England: Water Companies Fail To Meet Environmental Responsibilities

Raw Sewage Polluting Rivers And Coastal Waters

21 Jul 2021 by OOSKAnews Correspondent
London, United Kingdom

Water treatment works in Turnbridge Wells, England

Nine water and sewage companies in England have failed to meet environmental targets to reduce serious pollution incidents, according to the Environment Agency’s latest annual report.

The report found that of the nine companies, only five achieved the highest rating (4 stars) with the others still requiring further improvements.

Despite recently committing more than £850 million ($1.1 Billion USD) to help contribute to green recovery from the pandemic, none of the nine companies assessed met all the environment targets set out for 2012-2020, which includes reducing pollution incidents by 50 Percent compared with figures reported in 2012.

Whilst serious pollution incidents have been declining for the past two years, 2020 saw the second highest total number of incidents since 2015. More than half of the incidents reported for this year came from Anglian Water and Thames Water.

The results reveal that Southern Water is one of the worst performing companies, alongside South West Water. It comes just one week after Southern Water was fined a record-breaking £90m ($123.4 Million USD) for discharging billions of litres of raw sewage into protected coastal waters over a period of more than five years.

The report finds that raw sewage discharges by water companies directly into rivers, chemical discharges from industry and agricultural runoff are major sources of pollution.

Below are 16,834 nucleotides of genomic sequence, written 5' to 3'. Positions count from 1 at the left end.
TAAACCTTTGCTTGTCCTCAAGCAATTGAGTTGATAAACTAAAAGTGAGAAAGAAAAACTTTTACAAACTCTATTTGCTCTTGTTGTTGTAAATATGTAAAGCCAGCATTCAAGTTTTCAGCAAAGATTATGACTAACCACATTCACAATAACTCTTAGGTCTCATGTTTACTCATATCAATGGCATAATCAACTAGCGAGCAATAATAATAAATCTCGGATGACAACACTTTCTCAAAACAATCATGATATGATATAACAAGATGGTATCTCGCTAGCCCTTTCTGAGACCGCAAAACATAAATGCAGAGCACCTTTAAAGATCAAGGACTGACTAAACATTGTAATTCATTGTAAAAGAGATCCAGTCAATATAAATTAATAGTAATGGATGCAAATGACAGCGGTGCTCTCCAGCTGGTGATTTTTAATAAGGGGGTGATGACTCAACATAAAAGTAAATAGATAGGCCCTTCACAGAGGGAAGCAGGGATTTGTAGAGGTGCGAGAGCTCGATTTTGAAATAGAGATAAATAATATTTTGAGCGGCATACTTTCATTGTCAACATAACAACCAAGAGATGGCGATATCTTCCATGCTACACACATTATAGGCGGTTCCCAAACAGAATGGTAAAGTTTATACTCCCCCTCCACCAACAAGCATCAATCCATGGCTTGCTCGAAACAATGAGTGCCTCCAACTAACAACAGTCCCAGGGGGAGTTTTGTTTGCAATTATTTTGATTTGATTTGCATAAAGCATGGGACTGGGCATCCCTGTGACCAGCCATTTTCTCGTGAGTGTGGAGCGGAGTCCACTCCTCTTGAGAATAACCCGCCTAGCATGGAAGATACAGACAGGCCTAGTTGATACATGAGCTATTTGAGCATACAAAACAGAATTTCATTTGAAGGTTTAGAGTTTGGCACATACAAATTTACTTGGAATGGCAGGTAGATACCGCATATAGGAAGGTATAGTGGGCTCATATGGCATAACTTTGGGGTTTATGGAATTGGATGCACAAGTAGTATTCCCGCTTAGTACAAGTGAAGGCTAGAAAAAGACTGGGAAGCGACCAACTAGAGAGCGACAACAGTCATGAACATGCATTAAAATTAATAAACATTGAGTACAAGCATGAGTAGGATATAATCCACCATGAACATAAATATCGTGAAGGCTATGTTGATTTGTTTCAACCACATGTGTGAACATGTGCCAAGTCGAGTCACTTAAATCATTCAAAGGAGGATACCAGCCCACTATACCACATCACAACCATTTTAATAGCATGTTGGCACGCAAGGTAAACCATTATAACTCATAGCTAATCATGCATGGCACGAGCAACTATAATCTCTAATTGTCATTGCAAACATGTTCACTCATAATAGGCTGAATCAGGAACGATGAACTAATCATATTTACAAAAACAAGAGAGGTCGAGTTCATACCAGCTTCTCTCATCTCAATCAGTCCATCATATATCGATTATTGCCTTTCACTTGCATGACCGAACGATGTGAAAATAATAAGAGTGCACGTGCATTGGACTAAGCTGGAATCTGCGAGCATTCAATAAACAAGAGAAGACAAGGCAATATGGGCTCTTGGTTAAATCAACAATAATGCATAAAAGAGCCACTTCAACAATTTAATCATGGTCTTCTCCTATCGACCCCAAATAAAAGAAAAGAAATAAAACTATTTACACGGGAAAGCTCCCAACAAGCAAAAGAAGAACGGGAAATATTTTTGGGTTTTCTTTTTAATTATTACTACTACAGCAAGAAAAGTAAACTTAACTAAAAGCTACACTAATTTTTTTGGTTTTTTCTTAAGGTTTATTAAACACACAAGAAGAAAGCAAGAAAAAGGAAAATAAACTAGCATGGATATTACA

The environment secretary and environment minister will meet with both Southern Water and South West Water to set out the commitments they must meet to improve their environmental performance. Failure to meet these targets could result in underperformance penalties issued by Ofwat, which has been granted the power to impose fines from 2020.

Environment minister Rebecca Pow said: “Water companies have environmental responsibilities and they must realise them. They have a legal duty to avoid pollution to our rivers and other waterways.

"This report which spans the last 12 months makes for extremely disappointing reading. Even the industry-leading water companies have more work to do, especially on the use of storm overflows.

"Getting the basics right is critical for water companies and then they need to go further in playing their part in achieving a higher level of ambition for our precious water environment. On these grounds I will not hesitate to set higher expectations for both water companies and regulators to ensure a level of service that the people of this country and the environment deserve.”

Photo credit: By RHaworth - Own work, CC BY-SA 3.0, https://commons.wikimedia.org/w/index.php?curid=9384414

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